“Whatever women do, they must do twice as well as men to be thought half as good. Luckily, this is not difficult.” – Charlotte Whitton, former mayor of Ottawa
Over the ages women have been called “the weaker sex” and stereotyped as such in novels, television and movies. Though female voices are arguably being heard more now than ever, the fight started long before the efforts of recent generations. Women right here in the Lowcountry have been speaking up for longer than many realize to fight for a place in social and business worlds. In a letter to the editor of a Charleston newspaper in 1743, one female reader demanded that if women could not have more freedom, then men should have less. A male writer countered that she should find herself a husband. However, even centuries ago, there were local women who didn’t allow that mentality to stand. Female researchers, artists and entrepreneurs began making their marks on the area from the time of its founding.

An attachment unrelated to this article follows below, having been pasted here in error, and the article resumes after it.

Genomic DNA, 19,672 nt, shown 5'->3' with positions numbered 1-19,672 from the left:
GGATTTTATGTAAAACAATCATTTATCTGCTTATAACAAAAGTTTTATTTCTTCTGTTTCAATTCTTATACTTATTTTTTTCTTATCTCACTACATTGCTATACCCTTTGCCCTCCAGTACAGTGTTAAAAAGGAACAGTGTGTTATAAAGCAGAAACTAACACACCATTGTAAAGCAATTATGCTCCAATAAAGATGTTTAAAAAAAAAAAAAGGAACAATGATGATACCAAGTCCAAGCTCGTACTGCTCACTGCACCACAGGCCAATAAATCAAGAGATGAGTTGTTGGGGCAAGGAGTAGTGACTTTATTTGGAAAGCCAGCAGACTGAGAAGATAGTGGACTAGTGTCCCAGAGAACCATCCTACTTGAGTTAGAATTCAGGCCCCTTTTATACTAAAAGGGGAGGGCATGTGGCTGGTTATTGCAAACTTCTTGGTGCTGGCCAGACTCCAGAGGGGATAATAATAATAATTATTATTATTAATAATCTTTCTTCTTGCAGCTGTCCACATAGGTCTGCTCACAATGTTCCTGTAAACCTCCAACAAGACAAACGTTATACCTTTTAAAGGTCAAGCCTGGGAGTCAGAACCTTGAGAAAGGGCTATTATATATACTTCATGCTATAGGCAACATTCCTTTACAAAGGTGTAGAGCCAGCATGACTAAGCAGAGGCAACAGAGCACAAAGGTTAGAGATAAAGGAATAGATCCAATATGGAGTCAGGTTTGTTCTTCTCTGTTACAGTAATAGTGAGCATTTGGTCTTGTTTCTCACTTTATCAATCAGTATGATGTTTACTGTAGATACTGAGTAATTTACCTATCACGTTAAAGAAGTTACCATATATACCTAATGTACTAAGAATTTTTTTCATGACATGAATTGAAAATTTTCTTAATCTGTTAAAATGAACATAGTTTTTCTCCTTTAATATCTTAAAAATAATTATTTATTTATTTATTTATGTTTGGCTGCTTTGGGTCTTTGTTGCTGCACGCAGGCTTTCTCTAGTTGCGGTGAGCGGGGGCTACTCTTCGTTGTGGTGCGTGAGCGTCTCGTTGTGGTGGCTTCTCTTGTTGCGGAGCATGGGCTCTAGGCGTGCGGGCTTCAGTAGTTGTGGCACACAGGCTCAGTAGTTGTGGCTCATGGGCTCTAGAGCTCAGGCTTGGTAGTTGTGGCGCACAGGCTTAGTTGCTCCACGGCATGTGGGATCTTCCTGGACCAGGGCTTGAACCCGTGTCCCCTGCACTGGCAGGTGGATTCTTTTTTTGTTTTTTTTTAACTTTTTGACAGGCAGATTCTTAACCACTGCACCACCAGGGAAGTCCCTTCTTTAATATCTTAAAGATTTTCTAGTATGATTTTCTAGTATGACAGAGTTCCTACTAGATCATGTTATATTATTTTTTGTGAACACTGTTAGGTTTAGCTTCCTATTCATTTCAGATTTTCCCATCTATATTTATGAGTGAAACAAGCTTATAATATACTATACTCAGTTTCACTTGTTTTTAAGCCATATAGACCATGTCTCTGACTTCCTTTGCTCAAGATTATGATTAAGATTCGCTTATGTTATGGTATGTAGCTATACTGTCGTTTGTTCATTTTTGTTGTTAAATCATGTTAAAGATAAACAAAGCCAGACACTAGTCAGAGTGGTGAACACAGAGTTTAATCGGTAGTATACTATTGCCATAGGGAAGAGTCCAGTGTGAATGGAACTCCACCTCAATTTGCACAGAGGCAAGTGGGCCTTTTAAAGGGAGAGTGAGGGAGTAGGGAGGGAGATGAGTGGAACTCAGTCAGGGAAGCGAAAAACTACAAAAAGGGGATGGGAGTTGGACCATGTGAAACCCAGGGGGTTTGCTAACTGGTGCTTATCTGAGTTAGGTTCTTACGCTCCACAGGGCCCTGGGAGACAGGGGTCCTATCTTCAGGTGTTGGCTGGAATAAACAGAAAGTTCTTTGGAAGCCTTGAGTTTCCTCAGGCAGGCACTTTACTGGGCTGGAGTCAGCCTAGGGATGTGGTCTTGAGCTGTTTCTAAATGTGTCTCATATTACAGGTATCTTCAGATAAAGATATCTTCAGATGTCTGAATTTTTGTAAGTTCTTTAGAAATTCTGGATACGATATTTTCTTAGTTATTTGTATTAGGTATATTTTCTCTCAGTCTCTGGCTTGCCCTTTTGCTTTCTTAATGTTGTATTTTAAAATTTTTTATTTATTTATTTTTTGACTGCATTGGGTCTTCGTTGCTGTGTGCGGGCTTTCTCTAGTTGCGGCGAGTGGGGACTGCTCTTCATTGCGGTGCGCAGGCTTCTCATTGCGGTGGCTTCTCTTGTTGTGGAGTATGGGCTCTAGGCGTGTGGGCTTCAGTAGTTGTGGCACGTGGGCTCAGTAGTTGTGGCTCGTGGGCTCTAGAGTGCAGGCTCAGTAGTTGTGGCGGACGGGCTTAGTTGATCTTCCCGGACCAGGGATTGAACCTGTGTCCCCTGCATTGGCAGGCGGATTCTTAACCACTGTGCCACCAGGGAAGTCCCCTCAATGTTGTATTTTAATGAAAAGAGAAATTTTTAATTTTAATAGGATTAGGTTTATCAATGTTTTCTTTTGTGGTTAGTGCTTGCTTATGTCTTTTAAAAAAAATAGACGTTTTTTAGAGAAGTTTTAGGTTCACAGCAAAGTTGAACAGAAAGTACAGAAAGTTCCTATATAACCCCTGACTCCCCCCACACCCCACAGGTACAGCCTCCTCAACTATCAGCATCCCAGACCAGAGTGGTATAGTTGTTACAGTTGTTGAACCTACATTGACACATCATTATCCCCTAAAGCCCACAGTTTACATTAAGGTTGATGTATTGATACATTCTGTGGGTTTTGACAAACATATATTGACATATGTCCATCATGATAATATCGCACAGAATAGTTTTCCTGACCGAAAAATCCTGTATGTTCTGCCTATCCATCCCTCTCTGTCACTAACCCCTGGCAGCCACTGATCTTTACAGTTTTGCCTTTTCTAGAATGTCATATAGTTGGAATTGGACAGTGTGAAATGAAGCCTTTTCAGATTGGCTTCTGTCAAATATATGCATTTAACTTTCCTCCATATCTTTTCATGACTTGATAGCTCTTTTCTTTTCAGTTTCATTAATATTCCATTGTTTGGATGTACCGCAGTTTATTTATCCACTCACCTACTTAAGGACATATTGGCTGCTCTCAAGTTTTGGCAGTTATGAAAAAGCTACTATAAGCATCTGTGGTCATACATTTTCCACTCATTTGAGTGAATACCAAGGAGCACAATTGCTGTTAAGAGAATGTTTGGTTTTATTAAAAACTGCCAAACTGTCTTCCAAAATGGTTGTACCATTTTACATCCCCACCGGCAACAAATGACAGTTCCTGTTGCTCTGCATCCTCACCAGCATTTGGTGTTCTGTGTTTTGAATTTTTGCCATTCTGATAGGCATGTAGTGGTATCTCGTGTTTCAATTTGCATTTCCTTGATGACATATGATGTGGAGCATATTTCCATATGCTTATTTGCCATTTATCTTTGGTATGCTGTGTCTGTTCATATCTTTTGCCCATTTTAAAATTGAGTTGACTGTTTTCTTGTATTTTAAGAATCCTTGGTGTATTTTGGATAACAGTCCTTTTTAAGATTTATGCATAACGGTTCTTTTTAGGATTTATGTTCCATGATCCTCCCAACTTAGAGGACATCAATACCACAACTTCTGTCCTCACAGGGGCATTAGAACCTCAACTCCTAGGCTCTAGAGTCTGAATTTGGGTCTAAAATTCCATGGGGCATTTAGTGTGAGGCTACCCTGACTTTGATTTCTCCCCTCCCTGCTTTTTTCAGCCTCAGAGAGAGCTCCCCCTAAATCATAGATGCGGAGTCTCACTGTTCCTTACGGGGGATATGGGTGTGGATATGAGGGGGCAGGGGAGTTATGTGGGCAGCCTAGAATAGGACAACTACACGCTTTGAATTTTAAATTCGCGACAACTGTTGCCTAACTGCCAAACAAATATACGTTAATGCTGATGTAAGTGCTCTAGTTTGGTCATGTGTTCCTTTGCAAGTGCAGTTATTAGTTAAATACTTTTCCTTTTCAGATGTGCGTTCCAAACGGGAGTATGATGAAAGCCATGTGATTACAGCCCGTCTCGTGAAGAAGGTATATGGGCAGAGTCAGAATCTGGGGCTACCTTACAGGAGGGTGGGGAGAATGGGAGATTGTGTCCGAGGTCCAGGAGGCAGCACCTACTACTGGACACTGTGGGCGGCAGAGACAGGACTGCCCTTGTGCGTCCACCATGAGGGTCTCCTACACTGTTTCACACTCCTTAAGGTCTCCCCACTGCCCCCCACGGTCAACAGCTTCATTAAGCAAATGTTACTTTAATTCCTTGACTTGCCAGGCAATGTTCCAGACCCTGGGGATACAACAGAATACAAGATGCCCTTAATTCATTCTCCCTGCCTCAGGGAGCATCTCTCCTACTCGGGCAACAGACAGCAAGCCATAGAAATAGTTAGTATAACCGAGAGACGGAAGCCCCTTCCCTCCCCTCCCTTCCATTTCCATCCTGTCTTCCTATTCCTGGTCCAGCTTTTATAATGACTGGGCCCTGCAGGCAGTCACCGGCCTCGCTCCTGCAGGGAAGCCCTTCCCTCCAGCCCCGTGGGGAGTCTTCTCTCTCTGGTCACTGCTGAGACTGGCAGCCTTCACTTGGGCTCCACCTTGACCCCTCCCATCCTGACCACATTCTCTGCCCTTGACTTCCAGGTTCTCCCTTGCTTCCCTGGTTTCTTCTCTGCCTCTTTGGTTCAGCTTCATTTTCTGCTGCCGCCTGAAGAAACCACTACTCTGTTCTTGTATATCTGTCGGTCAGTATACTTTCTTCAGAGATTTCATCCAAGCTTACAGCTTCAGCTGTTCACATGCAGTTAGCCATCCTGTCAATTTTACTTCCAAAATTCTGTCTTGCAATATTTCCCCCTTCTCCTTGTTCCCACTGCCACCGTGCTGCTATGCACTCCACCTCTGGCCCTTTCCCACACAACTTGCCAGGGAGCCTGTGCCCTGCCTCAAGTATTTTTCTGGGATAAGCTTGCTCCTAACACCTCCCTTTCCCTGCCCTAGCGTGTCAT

One notable name is Hannah English Williams. Williams came to the Lowcountry as it was just being settled. Considered the first woman naturalist in America, she catalogued flora and fauna on her husband’s Ashley River plantation in the 1690s. She sent samples to the preeminent Royal Society of Scientists in London. Reptiles, insects and even live birds were shipped. A few species of American butterflies are named for her.
Another early Charleston resident, Henrietta Johnston, was America’s first professional woman artist. As an Irish widow and mother of two young children, she earned income by painting portraits. She moved to Charleston in 1708 with her second husband, the rector of St. Philip’s Church. He acknowledged that if not for the money she made painting portraits in the new world, “I should not have been able to live.” Johnston painted a number of prominent local figures and introduced the use of pastels to American artists. About 40 of her portraits remain, including some at the Gibbes Museum of Art.